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Florentine Iris

( Originally Published 1933 )


Iridaceae Perennial

This exquisite iris is a hardy plant native to central and southern Europe, and in our own South it is almost a weed. It flowers about the third week in May and rises eighteen inches or more high. In spite of the fact that it is not new or in the least expensive its pearly iridescent color and delicate iris-like fragrance make it one of the most desirable irises.

Rhizome. The root is a rhizome, shiny white and smooth outside, and inside creamy white, and of a smooth, solid, chalky-looking consistency when fresh. For the odor to develop the root has to be dried.

Stem. The stems are round with a bloom on them and gray-green.

Leaf. The leaves are fifteen to eighteen inches high, light green, in sheaves at the base. They are fairly wide and terminate in a point, sometimes curving a little.

Flower. About five flowers are borne on a stem. They are the palest of blues marked with chartreuse green on either side of the deep golden beard. A rosy glow is over the three caps to the stamens, which have a blue line down their center. The standards are ice blue.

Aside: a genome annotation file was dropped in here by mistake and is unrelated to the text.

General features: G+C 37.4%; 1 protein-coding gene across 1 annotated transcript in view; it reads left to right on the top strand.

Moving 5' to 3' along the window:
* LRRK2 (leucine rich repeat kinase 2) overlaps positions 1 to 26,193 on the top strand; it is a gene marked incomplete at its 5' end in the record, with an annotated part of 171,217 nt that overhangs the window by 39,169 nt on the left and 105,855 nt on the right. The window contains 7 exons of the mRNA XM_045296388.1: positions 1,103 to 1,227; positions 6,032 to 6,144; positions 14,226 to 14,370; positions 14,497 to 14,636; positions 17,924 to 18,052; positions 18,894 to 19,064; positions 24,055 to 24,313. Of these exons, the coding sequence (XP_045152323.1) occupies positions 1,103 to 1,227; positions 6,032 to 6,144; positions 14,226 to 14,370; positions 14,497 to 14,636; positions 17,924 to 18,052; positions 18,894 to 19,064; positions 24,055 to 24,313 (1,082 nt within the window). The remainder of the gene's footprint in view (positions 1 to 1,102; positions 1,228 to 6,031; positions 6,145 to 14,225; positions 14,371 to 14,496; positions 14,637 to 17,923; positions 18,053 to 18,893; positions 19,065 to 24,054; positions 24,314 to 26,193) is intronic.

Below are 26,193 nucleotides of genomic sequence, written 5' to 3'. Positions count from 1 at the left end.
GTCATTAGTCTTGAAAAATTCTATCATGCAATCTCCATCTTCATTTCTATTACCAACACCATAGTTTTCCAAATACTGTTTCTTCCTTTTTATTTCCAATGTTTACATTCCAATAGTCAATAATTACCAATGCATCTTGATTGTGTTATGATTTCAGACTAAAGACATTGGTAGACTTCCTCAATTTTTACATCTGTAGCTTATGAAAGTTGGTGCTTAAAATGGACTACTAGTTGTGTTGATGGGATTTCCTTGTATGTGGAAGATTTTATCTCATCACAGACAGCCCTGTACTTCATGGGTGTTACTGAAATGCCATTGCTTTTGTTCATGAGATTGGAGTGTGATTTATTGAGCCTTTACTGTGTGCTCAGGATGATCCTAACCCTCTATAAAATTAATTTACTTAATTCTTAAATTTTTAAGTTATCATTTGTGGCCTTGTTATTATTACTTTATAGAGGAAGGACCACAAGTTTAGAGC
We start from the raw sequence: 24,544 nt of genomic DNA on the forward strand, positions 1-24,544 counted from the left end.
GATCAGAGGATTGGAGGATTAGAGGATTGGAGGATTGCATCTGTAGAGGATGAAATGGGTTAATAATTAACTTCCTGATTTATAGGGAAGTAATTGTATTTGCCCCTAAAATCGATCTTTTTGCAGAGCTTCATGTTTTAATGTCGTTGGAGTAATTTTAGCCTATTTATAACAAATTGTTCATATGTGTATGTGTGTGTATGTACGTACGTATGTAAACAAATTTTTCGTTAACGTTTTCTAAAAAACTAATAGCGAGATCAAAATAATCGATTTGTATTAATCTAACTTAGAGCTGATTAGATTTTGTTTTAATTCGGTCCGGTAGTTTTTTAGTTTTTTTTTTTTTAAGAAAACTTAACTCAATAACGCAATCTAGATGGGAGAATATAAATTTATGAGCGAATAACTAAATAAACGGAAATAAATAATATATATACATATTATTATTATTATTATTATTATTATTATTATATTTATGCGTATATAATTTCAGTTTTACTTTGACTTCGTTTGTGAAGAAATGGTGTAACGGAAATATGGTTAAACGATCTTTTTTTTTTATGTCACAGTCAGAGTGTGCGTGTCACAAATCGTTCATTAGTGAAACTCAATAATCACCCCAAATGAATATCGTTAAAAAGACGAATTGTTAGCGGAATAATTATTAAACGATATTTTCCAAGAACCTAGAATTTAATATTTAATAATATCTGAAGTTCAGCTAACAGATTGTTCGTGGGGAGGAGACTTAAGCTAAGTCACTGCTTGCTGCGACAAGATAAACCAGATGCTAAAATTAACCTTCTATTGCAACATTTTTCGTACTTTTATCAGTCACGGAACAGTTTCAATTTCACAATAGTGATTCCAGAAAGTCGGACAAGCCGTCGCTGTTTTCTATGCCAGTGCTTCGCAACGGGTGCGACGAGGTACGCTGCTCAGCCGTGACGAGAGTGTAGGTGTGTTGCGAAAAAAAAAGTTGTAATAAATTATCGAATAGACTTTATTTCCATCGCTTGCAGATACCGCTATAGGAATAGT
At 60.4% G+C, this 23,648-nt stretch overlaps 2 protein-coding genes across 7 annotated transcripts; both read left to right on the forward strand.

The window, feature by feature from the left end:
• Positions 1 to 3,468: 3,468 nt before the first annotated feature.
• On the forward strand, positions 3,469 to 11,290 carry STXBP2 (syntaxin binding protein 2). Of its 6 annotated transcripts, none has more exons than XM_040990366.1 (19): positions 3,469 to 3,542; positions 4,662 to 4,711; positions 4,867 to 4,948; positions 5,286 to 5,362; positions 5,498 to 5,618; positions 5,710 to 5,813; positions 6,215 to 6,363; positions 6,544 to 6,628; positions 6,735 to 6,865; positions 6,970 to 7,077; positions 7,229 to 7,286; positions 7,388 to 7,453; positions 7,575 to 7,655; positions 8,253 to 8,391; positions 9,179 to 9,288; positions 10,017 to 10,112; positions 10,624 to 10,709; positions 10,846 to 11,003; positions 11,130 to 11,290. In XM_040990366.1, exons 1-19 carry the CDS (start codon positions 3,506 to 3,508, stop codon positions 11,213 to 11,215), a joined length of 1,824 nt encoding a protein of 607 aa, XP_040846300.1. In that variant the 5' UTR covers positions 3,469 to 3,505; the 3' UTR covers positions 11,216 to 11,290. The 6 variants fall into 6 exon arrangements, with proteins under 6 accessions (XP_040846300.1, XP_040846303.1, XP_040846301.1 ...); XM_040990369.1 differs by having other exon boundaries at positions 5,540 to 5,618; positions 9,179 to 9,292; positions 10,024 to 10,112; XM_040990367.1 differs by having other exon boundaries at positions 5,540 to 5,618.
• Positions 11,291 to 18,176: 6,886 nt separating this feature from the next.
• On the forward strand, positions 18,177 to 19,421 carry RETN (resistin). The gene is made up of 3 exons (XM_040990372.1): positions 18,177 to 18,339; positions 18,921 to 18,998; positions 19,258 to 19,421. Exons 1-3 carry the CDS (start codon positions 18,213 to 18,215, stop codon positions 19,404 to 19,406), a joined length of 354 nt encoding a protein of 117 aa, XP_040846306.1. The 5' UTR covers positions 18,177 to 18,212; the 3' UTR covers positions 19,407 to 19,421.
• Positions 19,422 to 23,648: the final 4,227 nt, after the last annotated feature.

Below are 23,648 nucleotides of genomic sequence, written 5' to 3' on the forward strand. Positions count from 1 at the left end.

Iris is the name of the Greek Goddess of the Rainbow, who, with Hermes, was the messenger of the Gods. The iris was the emblem of the kings of France, was conventionalized in the royal coat of arms, and was called fleur-de-lis. The rulers often wore pale blue velvet trains embroidered with white or golden fleur-de-lis. In the seventeenth century, calamus roots and orris roots were used to make washing balls. Prince's catalogue of 1790 lists twelve varieties of iris and Bartram listed the Iris florentina in 1814.


Babies use beads of orris root to teethe on; Leghorn and Paris export twenty million of these beads a year. Orris thrown on open fires gives a pleasant smell, and counteracts the smell of liquor, garlic, and tobacco from the breath.

Perfume. Poucher says that the orris comes from Iris pallida, Iris florentina, and Iris germanica, but that the best roots come from the Iris pallida in Tuscany. Powdered orris root is used in violet powder because of its delicate violet scent, and also in dental preparations. It is the basis of sachet powders and much employed in violet soap. It enters into Frangipani, the most lasting perfume made, according to Piesse, and into a tooth powder. Orris oil is distilled from the rhizomes, and is used as a blend in perfumes, and a base for violet compositions.


It does not require a rich soil, but needs a warm, sunny situation.

It is propagated from divisions of the root.

Harvest. The root is collected in the summer and then peeled and dried in the sun.

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